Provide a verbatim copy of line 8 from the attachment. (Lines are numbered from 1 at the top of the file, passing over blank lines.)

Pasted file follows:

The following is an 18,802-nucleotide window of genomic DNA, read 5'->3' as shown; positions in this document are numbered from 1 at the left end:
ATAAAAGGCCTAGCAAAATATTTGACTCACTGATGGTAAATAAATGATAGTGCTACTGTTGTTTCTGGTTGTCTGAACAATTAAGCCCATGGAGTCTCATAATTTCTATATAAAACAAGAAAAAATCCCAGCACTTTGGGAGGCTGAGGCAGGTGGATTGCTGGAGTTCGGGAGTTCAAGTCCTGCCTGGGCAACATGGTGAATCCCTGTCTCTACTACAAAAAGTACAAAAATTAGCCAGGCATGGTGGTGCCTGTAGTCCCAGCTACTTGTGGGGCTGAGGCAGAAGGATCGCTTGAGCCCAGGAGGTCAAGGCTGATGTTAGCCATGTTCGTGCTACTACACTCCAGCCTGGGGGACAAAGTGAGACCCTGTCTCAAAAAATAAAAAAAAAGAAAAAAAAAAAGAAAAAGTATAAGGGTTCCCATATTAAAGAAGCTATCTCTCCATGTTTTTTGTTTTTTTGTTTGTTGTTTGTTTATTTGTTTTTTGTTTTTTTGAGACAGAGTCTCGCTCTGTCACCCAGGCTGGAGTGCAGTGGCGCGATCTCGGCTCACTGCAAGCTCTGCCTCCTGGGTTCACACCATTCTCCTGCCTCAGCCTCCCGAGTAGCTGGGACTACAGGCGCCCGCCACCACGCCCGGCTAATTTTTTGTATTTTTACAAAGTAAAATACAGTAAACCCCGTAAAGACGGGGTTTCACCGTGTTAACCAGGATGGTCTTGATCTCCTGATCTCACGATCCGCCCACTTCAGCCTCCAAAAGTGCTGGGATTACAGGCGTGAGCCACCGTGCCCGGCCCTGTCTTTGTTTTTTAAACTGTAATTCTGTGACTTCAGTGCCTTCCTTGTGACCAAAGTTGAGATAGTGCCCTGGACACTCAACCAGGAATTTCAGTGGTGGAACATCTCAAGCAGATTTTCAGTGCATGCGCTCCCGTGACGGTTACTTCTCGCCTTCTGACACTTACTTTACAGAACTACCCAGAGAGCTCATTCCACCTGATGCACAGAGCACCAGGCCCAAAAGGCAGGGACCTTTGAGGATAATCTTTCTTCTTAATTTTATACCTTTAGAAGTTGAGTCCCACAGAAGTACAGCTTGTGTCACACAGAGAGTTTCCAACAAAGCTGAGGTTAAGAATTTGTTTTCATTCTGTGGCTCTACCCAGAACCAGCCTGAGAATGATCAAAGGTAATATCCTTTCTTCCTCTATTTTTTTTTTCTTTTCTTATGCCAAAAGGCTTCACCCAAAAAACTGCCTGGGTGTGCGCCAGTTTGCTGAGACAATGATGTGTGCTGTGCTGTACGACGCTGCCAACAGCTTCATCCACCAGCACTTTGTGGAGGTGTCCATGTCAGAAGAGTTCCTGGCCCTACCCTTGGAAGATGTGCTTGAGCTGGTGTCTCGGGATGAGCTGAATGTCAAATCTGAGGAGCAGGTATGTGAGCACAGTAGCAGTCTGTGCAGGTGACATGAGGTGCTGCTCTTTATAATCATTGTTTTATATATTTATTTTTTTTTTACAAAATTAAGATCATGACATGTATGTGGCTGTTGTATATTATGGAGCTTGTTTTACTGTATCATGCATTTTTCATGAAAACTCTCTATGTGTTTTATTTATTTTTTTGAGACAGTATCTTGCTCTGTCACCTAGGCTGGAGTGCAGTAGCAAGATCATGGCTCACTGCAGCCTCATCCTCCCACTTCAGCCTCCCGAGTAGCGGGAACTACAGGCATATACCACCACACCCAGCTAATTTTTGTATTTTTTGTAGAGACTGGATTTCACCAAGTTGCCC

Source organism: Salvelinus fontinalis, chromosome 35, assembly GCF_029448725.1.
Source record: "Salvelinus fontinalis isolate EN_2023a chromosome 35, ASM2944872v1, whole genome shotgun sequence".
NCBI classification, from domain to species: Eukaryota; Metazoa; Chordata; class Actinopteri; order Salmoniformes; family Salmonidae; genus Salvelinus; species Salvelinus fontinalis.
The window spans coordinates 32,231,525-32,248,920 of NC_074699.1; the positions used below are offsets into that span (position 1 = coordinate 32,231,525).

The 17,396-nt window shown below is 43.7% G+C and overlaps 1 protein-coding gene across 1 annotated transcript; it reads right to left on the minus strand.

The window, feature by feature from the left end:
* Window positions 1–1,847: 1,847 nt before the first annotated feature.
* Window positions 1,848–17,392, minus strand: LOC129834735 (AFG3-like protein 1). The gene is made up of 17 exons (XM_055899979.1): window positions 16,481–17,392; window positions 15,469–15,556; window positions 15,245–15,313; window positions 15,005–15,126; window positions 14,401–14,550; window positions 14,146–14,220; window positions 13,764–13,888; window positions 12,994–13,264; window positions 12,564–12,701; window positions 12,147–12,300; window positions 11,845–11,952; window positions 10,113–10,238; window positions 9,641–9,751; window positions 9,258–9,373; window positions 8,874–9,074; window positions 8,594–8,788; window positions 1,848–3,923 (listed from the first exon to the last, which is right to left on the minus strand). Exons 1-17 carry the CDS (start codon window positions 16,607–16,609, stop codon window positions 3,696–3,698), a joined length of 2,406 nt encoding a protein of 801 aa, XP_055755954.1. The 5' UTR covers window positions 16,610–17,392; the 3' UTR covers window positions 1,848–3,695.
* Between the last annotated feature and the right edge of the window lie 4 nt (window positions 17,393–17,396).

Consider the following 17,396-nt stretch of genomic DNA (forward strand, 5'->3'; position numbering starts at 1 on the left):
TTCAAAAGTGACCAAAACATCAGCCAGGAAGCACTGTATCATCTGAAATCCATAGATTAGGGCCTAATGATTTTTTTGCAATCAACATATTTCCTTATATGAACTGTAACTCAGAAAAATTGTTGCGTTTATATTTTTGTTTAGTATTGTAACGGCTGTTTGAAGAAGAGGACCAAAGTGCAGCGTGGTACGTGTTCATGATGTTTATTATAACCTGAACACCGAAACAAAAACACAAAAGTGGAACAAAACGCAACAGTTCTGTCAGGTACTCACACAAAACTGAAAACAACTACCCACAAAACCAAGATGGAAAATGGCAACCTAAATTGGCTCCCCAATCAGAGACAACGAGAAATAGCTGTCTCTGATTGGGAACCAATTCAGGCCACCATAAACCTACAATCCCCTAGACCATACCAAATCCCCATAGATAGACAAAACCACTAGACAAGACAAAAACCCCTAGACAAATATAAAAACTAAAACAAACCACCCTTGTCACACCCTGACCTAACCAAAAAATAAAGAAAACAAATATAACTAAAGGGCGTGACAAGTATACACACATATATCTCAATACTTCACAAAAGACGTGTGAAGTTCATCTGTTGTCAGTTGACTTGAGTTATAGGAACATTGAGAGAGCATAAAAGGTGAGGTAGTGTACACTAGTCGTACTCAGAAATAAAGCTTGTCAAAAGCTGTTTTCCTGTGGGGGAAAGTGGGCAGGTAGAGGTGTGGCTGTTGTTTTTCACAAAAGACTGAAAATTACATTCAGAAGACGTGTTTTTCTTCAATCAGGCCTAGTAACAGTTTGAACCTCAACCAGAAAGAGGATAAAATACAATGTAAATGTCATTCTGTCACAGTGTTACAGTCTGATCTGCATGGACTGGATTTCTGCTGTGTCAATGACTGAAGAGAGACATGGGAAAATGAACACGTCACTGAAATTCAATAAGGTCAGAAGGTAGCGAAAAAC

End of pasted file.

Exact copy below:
The window, feature by feature from the left end: